The SL63 comes at a $41195 premium over the more pedestrian “Super Leicht” and the extra bucks go toward the twin-turbo 5.5L V8. The bigger mill is hand-built using AMG’s “one man, one engine” philosophy. Churning out 530hp and 590 lb-ft of torque, the powerplant is capable 0-62 mph in 4.3sec.
Tick the “Performance Package” box and turbo boost is increased to 18.5psi, producing 557hp and 664 lb-ft. The option skims 0.1sec from that sprint, and top speed is extended to 186mph – for a $9000 premium.
Sharing the SL550’s aluminum body and magnesium roof, the SL63 adds a carbon composite trunk that ditches 11 lb – chump change on a two-ton car, but every bit helps, adding up to a total of 275 lb over its predecessor.
A multi-clutch seven-speed transmission achieves sportier shifts in as little as 100 milliseconds. Active Body Control is standard on the AMG version but options abound, conspiring to boost the price tag towards $200k: a B&O sound system runs $6400, the Premium Package with keyless entry, rear camera and Airscarf heater depletes your account by $4300, while carbon/ceramic brakes will bleed $12625 from you.
Our drive through hills overlooking Saint-Tropez’s Côte d’Azur revealed addictively swift acceleration that begged for repeated downshifts, followed by launches towards the horizon.
While the SL550’s exhaust offers subtle hints of turbo whistle, the SL63’s subsonic sounds boom sublimely. Like a high-watt, low-distortion tube amp, its acoustic qualities are melodious and easy on the ears.
Handling with the suspension on its stiffest setting is eerily flat. AMG claims it eliminated 95% of body roll, leaving the remainder for feedback – and indeed, there’s a steep dropoff in grip when the tires finally give up. But until that point, the SL63 maneuvers imperturbably.
Less involving than, say, a Porsche 911, the SL63 nonetheless feels potent and nimbler than you might expect. While the electro-mechanical steering felt disconcertingly numb on-center, head of development Tobias Moers assured us there was plenty of time to resolve the problem…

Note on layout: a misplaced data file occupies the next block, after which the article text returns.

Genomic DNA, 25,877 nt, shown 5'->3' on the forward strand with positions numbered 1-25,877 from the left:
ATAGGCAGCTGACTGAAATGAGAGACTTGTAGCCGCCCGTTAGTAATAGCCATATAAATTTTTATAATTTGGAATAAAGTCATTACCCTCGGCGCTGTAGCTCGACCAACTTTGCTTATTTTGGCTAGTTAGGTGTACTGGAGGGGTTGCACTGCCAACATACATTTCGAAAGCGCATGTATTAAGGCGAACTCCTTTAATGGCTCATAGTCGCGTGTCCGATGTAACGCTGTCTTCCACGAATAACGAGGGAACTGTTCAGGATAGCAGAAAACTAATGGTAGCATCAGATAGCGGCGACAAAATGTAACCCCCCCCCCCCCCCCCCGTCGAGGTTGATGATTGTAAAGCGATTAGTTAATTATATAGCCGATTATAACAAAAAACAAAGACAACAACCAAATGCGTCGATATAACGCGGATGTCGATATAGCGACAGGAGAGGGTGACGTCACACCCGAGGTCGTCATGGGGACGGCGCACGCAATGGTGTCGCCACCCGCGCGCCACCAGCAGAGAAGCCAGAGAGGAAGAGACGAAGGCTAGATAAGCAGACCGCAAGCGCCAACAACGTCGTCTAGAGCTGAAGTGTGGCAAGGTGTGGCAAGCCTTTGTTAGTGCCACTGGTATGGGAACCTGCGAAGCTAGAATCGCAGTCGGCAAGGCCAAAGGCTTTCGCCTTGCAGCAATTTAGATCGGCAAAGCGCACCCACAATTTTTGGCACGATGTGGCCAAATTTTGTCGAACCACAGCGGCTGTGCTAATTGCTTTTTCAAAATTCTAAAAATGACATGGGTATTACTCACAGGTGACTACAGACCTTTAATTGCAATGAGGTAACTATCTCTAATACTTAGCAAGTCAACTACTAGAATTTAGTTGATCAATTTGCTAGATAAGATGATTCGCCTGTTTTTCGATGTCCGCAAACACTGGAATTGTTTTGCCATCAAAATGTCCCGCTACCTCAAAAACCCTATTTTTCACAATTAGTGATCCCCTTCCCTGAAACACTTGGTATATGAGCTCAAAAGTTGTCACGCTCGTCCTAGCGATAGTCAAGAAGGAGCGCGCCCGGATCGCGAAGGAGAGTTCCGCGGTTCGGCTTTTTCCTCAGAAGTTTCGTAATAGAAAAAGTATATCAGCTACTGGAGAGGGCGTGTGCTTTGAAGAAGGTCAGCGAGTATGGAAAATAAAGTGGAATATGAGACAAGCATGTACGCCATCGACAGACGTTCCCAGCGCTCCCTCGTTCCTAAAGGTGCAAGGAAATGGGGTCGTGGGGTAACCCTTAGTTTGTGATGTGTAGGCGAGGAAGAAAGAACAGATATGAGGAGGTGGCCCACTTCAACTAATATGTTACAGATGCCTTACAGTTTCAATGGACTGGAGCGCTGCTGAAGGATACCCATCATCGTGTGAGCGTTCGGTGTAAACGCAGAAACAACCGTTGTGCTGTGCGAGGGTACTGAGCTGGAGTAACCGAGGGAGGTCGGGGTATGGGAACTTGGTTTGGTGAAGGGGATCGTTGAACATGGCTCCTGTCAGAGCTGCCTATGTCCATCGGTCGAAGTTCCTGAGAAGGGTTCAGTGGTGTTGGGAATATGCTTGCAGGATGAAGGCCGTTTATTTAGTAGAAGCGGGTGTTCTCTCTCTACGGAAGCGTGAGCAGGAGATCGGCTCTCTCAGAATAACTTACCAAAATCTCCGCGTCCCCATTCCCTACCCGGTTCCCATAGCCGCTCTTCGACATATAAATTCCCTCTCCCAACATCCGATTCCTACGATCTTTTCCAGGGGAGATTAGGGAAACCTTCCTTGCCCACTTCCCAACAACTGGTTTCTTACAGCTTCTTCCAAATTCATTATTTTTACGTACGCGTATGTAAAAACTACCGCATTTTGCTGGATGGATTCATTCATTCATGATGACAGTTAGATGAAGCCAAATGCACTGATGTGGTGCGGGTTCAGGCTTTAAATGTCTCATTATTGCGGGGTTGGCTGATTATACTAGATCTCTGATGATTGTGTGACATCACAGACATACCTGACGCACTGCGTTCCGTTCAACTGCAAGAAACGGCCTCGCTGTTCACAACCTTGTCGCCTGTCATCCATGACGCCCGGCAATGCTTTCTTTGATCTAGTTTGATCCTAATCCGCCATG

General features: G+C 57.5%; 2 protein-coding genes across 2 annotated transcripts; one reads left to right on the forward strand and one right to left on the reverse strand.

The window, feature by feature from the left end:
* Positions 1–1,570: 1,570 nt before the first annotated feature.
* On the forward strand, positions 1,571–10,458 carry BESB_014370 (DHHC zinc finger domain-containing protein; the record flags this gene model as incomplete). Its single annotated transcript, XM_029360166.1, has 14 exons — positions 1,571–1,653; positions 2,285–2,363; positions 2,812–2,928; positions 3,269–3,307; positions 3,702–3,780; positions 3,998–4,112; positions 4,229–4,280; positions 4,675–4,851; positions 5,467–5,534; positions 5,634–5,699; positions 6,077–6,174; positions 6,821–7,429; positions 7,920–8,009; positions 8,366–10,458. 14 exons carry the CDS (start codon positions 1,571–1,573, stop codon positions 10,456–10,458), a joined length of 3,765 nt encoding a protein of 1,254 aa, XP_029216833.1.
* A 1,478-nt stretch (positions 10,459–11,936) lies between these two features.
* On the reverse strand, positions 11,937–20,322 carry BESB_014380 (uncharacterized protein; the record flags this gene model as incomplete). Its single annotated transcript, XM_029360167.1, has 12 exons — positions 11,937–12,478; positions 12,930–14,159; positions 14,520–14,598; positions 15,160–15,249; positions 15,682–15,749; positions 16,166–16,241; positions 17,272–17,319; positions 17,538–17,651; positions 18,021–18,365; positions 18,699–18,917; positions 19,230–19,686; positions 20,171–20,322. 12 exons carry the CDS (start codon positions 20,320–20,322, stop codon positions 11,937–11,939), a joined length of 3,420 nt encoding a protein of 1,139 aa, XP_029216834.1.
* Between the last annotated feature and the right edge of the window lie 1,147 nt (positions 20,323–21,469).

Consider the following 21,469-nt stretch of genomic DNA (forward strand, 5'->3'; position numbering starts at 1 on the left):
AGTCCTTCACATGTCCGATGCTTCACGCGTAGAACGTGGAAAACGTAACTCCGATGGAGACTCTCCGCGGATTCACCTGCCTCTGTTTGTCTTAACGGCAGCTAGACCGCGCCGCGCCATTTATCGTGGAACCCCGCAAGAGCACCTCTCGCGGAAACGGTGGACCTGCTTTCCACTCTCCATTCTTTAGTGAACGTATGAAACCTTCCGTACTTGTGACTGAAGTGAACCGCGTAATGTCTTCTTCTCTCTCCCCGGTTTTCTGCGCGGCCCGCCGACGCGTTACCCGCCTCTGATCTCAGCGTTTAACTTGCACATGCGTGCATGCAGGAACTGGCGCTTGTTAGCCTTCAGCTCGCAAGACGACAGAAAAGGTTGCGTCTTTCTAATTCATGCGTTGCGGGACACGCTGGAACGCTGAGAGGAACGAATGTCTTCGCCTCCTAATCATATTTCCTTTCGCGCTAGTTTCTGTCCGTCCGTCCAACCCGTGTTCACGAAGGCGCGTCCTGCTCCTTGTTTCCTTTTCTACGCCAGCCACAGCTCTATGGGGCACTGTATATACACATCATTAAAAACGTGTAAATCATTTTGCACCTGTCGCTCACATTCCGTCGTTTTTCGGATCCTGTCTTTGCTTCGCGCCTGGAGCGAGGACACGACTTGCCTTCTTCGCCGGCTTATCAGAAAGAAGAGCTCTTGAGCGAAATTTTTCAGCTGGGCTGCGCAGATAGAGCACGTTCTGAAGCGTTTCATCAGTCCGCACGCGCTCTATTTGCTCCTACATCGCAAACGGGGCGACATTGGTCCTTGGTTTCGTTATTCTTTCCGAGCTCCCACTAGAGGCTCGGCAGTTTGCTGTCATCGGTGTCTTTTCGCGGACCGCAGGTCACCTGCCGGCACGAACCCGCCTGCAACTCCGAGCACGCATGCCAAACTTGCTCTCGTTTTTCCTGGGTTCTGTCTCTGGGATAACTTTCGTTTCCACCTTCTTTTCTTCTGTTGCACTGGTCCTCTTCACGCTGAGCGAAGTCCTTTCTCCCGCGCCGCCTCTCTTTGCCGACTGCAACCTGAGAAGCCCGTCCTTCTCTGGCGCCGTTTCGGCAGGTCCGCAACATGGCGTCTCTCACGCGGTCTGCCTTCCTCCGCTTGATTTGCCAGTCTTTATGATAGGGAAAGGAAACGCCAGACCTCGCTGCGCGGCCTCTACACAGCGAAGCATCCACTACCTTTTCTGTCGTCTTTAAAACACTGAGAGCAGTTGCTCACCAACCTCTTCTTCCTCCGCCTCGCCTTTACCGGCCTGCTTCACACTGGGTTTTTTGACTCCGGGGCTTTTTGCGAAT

Our other gripe pertained to the seven-speed’s delayed response in manual mode, a recurrent issue for all Mercedes-Benzes of late, even the C63 AMG Black Series.
For what it’s worth, the gearbox performs flawlessly in Sport + mode, shifting quickly with impeccably rev-matched downshifts. Equally impressive are the carbon ceramic brakes.
Punchier, prettier and more involving than the SL550, the SL63 AMG manages to entertain with its kick-in-the-pants acceleration and superb soundtrack.
Second Opinion SL550
Mercedes-Benz stated “controlled efficiency” was its approach to commotion and consumption, but there’s also an element of controlled lunacy. This becomes especially evident In a canyon.
Having enjoyed 429hp to spring from the last corner to the next, there are two aspects of the new SL that detract from the fun The first is the brakes. They slow the car down, but there’s no “bite”, no confidence from the pedal.
There’s no sensation from the electrically assisted steering either. And that’s an even bigger shame, because the SL could probably take a bend much faster than most drivers would dare. Unfortunately, it’s hard to gauge when the front tires are going to understeer. And smacking a $120,000 car into the guardrail will spoil anyone’s day.
Nevertheless, the SL remains calm and composed as its nose changes direction and heads toward the apex. Then something strange happens. With no extra input, the tail seems to shimmy a fraction, as if there was four-wheel steering. It does have a semi-active suspension as standard, or there’s the optional Active Body Control, but this phenomenon occurs in both versions.
The shimmy could be the result of various sensors measuring steering angle, road speed, weight transfer and yaw rate, feeding it back to the central computer, which then performs a calculation and stiffens the suspension in a fraction of a second.
Mercedes-Benz wanted the SL to be more athletic, and it succeeded. Perhaps more by high-tech trickery than old-fashioned chassis tuning, but the result Is about the same.
Magic Vision Control, for example, uses tiny jets in the wiper arm to replace nozzles that splash washer fluid onto the windshield. Their introduction means visibility is preserved, as well as dryness when the top is down. It also uses less water, allows a smaller reservoir, saving 4 lb. This kind of obsessive attention to weight would be expected from Lotus, but is no less welcome from a luxury marque.
2013 Mercedes-Benz SL550
longitudinal front engine, rear-wheel drive
4.6-liter V8, DOHC 32-valve, direct-injection, bi-turbo
four-wheel independent, multi-link with torsion bar
Double-piston, 13.5" vented and perforated rotors (f); single-piston, 12.6" vented rotors (r)
429hp @ 5250rpm
516 lb-ft @ 1800-3500rpm
Wheels & Tires
18x8.5", 255/40 (f); 18x9.5", 285/35 (r)
Length/Width/Height: 181.8/73.9/51.8" Wheelbase: 101.8" Curb Weight: 3947 lb